Agile Development

Scaling Business Application Development with Play and Scala

Yesterday evening, I went to see a presentation by Peter Hilton at Skills Matter on using Scala and Play for small-scale development.

In an affable and down-to-earth manner, Peter went through two case studies that his company had handled, both  web developments in Holland, where he is based. This is somewhat unusual for Scala in particular and any JVM-based language in general: normally much “lighter” technologies, such as ASP.Net or PHP, are used.

He highlighted the use of a stack of technologies, Play, Scala, Slick (for database connectivity and access), PostgreSQL and MySQL for the database and Bootstrap for the website layout. In particular, he went through the use of Slick, which he recommended, as it has an unusual, more SQL, feel compared to other ORM’s.

He also emphasised the speed of development and that the amount of code needed was much smaller than previous applications he’d developed: the first application was ~4000 lines and the second ~2000, which are both a lot smaller than the applications I’ve worked on. It was interesting to see how his team short-cutted: using social media for security (why not?) and Excel spreadsheet integration for record maintenance.

Overall, it was a good presentation about using Scala in a different way.

Mockito – An Elegant Stub for a More Civilised Age

In software development, we make use of something called “stubs”. These are bits of code that don’t do anything at the moment, but allow us to continue coding elsewhere as if they do. They are also used in testing to substitute for more complex objects, and this is where “mocking” (creating “mock” objects) has been developed in object-oriented programming and test-driven development.

As an extension to the college work I’ve been doing, I’ve been looking into using mock libraries for unit testing and I’ve come across Mockito:

The mock objects it creates are, well, amazing to say the least. Say we’ve got an interface that, in turn, allows us to create a read I/O stream and a write I/O stream, for networking. The interface would look something like this:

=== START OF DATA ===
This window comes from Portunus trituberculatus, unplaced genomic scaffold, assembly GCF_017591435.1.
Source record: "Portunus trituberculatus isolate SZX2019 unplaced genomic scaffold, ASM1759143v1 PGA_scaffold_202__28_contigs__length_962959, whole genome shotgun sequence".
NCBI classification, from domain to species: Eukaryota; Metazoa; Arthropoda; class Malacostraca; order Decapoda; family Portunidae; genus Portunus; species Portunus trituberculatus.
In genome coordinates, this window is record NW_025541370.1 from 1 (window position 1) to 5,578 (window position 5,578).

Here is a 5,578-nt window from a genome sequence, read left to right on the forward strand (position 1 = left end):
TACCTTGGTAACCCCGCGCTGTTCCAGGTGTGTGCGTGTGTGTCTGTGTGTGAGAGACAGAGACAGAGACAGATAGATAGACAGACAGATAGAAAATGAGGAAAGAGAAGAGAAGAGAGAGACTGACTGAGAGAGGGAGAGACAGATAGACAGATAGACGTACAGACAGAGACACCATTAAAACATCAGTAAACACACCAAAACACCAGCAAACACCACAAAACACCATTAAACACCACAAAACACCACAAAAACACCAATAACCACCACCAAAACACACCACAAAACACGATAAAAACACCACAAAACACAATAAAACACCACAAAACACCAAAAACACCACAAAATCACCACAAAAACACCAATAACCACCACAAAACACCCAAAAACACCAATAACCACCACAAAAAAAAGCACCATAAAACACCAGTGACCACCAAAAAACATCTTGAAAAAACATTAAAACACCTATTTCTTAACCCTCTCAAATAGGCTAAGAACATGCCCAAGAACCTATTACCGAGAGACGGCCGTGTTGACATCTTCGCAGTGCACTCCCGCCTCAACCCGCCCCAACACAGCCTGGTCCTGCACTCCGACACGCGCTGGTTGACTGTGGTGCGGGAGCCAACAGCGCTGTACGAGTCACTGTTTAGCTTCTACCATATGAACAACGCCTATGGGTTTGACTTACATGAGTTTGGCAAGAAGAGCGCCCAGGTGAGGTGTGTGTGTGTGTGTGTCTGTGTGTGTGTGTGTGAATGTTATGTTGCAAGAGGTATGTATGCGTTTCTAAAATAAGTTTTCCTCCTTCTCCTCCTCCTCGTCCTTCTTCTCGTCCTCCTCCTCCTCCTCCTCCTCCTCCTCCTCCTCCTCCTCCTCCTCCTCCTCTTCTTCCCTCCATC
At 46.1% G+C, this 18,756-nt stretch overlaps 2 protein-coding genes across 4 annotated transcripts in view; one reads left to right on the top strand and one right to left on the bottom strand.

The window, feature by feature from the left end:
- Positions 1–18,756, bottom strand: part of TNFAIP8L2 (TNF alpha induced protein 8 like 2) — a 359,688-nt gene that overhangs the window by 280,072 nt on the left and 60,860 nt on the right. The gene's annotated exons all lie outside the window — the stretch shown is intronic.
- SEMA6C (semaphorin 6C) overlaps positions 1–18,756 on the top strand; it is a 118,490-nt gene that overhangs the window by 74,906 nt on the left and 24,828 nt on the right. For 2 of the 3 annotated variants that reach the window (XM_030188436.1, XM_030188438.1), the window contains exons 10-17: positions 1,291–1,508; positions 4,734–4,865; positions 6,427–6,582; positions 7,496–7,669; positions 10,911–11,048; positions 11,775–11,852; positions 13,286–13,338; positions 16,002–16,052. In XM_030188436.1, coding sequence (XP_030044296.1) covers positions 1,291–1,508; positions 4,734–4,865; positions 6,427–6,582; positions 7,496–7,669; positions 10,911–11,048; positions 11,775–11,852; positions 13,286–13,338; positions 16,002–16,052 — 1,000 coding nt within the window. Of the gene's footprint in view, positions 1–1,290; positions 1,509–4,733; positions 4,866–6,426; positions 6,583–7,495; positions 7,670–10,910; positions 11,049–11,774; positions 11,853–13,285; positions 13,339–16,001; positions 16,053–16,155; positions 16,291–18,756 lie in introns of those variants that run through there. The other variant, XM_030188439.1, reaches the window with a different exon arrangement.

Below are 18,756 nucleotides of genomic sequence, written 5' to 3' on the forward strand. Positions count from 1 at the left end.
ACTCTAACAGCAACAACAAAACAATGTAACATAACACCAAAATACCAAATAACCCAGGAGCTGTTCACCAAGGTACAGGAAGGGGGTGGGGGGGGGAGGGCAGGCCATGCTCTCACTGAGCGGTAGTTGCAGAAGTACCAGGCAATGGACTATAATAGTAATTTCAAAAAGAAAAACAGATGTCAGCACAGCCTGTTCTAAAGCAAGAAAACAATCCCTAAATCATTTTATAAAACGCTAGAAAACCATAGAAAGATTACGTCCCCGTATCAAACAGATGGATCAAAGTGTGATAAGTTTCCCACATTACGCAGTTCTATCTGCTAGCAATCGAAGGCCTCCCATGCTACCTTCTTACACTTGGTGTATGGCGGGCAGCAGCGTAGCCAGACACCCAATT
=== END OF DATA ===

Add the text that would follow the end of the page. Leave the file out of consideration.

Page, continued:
//simple interface wrapper around a network socket
public interface MySocket {
    //creates a read I/O stream
    public BufferedReader getBufferedReader() throws IOException;
    //creates a write I/O stream
    public PrintWriter getPrintWriter() throws IOException;
    //indicates that a connection has been successfully made
    public boolean isConnected();
    //closes the connection
    public void close() throws IOException;

Now I can actually mock this interface with Mockito in the unit test:

import static org.mockito.Mockito.*;
MySocket socket = mock(MySocket.class);

You can now use this mock socket interface in whatever need the interface, so:

SocketThread socketThread = new SocketThread(socket);

Now, unfortunately, the mock doesn’t really do anything other than just record what happens to it. Say SocketThread calls socket.close internally when it runs:

//this is in
//if this isn't true, you'll get an exception

Useful, but it becomes a bit more powerful when we add mocks for the input and output streams:

PrintWriter printWriter = mock(PrintWriter.class);
BufferedReader bufferedReader = mock(BufferedReader.class);

You can control exactly what the mock does and when it does it. Very useful for unit testing (and I haven’t even begun to use all it’s capabilities).

A Skills Matter Presentation – Continuous Delivery Gone Bad

At the invitation of of a former colleague, I went to a presentation by Gojko Adzic at Skills Matter regarding his experiences and recommendations for continuous delivery, one of the corner stones of agile development.

In quite an interesting, if earnest and intense, presentation, Gojko related some interesting anecdotes, and a few novel ideas.

Notable was that to do justice to continuous delivery, it has to be done with multiple versions, allowing mistakes to be made and features to be added without interrupting the work flow of the customers using the applications. There were a few intakes of breath from the audience, and he didn’t disguise the difficulties of this strategy, particularly regarding data versions.

Another was the idea of using fast prototyping techniques, often without any coding whatsoever, to be able to sort out business issues, and that feedback and measuring are also important elements, especially if the project is a success.

All in all, it was quite a good presentation, if a little slow in places.